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Hydrology and Earth System Sciences An interactive open-access journal of the European Geosciences Union
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Volume 15, issue 3 | Copyright
Hydrol. Earth Syst. Sci., 15, 1081-1093, 2011
© Author(s) 2011. This work is distributed under
the Creative Commons Attribution 3.0 License.

Research article 30 Mar 2011

Research article | 30 Mar 2011

Assessment of a vertical high-resolution distributed-temperature-sensing system in a shallow thermohaline environment

F. Suárez1, J. E. Aravena2, M. B. Hausner3, A. E. Childress2, and S. W. Tyler1 F. Suárez et al.
  • 1Department of Geological Sciences and Engineering, University of Nevada, Reno, USA
  • 2Department of Civil and Environmental Engineering, University of Nevada, Reno, USA
  • 3Graduate Program of Hydrologic Sciences, University of Nevada, Reno, USA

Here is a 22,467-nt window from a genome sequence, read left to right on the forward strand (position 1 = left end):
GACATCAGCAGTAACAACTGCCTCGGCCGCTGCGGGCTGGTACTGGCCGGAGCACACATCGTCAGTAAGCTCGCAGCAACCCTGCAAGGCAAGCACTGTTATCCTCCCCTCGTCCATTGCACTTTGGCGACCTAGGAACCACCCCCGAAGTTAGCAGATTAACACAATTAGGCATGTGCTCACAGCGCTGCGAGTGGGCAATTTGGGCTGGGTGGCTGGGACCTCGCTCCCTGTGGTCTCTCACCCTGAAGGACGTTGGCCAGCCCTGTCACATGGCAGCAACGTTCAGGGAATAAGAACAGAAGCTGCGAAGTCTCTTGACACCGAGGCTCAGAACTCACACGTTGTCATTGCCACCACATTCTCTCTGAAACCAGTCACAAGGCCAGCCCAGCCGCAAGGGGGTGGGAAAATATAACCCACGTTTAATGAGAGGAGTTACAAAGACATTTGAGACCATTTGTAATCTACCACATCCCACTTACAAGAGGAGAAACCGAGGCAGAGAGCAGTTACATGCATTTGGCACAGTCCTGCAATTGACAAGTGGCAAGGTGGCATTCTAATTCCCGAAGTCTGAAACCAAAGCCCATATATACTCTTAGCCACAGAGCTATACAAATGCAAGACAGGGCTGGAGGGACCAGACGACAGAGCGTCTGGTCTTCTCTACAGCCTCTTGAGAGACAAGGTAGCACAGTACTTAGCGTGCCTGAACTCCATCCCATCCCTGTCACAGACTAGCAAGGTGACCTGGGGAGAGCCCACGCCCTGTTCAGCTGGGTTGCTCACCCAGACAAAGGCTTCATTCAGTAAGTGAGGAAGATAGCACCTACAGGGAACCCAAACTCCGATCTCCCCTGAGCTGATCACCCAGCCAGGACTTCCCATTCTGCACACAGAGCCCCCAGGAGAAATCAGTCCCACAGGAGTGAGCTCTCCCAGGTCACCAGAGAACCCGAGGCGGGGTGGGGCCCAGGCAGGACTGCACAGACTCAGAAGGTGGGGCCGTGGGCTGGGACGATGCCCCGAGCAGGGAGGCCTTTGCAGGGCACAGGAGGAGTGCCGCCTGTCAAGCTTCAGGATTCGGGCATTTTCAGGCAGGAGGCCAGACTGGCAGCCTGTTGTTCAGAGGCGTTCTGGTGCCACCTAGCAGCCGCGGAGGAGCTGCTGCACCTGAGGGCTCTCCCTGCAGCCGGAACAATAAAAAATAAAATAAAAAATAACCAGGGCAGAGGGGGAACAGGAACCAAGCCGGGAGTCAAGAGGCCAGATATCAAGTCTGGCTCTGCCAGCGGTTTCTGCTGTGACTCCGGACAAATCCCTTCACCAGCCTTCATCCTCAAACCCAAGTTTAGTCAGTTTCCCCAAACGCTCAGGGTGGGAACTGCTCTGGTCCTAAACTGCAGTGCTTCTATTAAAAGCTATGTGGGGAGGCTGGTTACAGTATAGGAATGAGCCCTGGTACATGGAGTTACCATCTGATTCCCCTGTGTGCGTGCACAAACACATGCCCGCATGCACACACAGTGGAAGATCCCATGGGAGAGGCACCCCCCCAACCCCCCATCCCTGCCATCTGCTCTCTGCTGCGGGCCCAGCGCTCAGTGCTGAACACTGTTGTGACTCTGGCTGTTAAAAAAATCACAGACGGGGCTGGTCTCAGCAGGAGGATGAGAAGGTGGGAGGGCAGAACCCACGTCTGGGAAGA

Abstract. In shallow thermohaline-driven lakes it is important to measure temperature on fine spatial and temporal scales to detect stratification or different hydrodynamic regimes. Raman spectra distributed temperature sensing (DTS) is an approach available to provide high spatial and temporal temperature resolution. A vertical high-resolution DTS system was constructed to overcome the problems of typical methods used in the past, i.e., without disturbing the water column, and with resistance to corrosive environments. This paper describes a method to quantitatively assess accuracy, precision and other limitations of DTS systems to fully utilize the capacity of this technology, with a focus on vertical high-resolution to measure temperatures in shallow thermohaline environments. It also presents a new method to manually calibrate temperatures along the optical fiber achieving significant improved resolution. The vertical high-resolution DTS system is used to monitor the thermal behavior of a salt-gradient solar pond, which is an engineered shallow thermohaline system that allows collection and storage of solar energy for a long period of time. The vertical high-resolution DTS system monitors the temperature profile each 1.1 cm vertically and in time averages as small as 10 s. Temperature resolution as low as 0.035 °C is obtained when the data are collected at 5-min intervals.

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